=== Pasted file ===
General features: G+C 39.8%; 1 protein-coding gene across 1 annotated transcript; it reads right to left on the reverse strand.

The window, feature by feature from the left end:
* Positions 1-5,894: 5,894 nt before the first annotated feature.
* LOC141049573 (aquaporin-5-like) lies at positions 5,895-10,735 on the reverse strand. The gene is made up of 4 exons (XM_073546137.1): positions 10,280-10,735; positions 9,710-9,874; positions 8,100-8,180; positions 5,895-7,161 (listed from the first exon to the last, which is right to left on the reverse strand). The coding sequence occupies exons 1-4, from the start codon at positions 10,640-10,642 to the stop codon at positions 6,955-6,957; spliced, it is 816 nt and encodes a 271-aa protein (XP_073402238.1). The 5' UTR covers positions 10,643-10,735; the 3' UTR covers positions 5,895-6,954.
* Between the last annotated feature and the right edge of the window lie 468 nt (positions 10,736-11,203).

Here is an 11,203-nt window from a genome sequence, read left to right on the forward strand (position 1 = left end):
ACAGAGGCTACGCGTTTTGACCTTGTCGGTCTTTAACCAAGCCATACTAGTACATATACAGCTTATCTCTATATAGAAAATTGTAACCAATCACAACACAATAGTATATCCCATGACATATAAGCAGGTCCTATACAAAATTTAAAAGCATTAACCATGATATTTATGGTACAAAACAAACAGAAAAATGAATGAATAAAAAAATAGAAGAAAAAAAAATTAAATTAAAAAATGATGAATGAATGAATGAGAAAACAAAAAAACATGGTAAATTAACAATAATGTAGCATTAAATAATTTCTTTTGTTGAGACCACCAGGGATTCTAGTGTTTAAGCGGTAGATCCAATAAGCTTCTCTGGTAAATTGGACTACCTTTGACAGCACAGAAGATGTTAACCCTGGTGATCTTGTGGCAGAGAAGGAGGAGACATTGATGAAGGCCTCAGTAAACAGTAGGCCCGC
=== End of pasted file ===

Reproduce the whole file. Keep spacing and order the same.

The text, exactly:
General features: G+C 39.8%; 1 protein-coding gene across 1 annotated transcript; it reads right to left on the reverse strand.

The window, feature by feature from the left end:
* Positions 1-5,894: 5,894 nt before the first annotated feature.
* LOC141049573 (aquaporin-5-like) lies at positions 5,895-10,735 on the reverse strand. The gene is made up of 4 exons (XM_073546137.1): positions 10,280-10,735; positions 9,710-9,874; positions 8,100-8,180; positions 5,895-7,161 (listed from the first exon to the last, which is right to left on the reverse strand). The coding sequence occupies exons 1-4, from the start codon at positions 10,640-10,642 to the stop codon at positions 6,955-6,957; spliced, it is 816 nt and encodes a 271-aa protein (XP_073402238.1). The 5' UTR covers positions 10,643-10,735; the 3' UTR covers positions 5,895-6,954.
* Between the last annotated feature and the right edge of the window lie 468 nt (positions 10,736-11,203).

Here is an 11,203-nt window from a genome sequence, read left to right on the forward strand (position 1 = left end):
ACAGAGGCTACGCGTTTTGACCTTGTCGGTCTTTAACCAAGCCATACTAGTACATATACAGCTTATCTCTATATAGAAAATTGTAACCAATCACAACACAATAGTATATCCCATGACATATAAGCAGGTCCTATACAAAATTTAAAAGCATTAACCATGATATTTATGGTACAAAACAAACAGAAAAATGAATGAATAAAAAAATAGAAGAAAAAAAAATTAAATTAAAAAATGATGAATGAATGAATGAGAAAACAAAAAAACATGGTAAATTAACAATAATGTAGCATTAAATAATTTCTTTTGTTGAGACCACCAGGGATTCTAGTGTTTAAGCGGTAGATCCAATAAGCTTCTCTGGTAAATTGGACTACCTTTGACAGCACAGAAGATGTTAACCCTGGTGATCTTGTGGCAGAGAAGGAGGAGACATTGATGAAGGCCTCAGTAAACAGTAGGCCCGC